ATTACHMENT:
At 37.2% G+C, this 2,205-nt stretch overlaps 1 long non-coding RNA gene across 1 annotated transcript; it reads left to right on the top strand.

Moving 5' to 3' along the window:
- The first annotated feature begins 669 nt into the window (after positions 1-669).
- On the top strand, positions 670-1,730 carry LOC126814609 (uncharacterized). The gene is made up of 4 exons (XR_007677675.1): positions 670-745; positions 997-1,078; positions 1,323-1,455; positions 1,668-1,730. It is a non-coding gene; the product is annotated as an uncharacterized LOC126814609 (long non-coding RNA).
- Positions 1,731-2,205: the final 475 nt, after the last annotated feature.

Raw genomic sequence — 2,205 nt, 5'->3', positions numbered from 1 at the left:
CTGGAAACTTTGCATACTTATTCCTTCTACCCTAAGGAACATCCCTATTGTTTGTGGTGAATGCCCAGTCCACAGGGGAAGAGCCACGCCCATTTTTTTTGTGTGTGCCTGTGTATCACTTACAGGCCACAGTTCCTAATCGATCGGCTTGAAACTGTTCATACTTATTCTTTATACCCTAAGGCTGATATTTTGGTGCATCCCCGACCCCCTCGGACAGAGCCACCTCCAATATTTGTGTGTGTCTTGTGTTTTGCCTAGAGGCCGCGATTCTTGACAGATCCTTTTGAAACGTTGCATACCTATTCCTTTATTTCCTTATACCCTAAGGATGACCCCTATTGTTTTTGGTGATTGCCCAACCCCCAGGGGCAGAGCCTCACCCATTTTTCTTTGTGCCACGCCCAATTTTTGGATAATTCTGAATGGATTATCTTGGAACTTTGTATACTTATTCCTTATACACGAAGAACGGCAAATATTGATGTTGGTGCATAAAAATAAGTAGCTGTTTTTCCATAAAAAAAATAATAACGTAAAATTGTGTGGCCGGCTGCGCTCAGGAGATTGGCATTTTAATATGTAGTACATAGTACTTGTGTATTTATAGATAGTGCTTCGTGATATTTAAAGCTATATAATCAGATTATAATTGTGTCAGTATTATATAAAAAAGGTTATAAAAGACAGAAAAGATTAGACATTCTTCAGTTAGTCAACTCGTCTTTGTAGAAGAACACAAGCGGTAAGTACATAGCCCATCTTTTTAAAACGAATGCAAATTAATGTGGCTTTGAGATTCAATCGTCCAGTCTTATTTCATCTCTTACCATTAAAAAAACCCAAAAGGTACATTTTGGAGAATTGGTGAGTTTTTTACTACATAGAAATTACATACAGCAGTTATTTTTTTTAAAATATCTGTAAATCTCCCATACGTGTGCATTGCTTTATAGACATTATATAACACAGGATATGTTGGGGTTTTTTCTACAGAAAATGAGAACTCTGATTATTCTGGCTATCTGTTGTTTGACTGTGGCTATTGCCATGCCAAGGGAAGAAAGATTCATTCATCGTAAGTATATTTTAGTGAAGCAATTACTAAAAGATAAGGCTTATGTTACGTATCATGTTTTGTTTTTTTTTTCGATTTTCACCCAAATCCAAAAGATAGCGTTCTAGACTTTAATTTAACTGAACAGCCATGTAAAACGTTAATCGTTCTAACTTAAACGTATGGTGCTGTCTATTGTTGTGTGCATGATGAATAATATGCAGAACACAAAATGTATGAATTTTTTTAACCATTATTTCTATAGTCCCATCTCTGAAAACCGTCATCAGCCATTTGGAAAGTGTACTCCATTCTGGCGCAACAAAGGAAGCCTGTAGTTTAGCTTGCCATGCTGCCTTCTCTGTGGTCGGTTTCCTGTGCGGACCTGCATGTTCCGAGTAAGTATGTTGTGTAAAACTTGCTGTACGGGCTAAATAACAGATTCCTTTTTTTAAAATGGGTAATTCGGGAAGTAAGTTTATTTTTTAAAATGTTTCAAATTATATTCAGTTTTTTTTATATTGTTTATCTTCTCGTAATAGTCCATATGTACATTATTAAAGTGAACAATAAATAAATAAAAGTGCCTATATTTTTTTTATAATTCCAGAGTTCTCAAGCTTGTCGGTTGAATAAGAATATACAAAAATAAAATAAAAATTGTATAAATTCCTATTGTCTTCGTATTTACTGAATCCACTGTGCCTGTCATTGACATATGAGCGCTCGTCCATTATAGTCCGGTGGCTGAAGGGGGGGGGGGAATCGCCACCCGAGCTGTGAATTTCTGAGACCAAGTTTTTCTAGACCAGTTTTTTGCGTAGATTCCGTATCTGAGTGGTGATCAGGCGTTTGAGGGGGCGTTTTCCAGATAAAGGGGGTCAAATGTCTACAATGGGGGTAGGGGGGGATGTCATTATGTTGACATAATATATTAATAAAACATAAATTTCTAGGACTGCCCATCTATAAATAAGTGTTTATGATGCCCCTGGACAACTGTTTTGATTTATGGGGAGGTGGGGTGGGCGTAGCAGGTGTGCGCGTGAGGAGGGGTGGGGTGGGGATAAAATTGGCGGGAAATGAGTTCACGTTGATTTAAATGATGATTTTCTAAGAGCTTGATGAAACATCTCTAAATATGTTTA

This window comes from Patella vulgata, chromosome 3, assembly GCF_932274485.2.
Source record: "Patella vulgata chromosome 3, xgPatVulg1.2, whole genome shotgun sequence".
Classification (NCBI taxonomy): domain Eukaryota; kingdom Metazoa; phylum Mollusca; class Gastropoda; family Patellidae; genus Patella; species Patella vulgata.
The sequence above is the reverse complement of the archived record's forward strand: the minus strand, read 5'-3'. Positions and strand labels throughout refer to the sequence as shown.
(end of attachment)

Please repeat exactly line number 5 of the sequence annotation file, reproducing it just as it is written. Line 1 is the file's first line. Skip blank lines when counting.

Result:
- Positions 1,731-2,205: the final 475 nt, after the last annotated feature.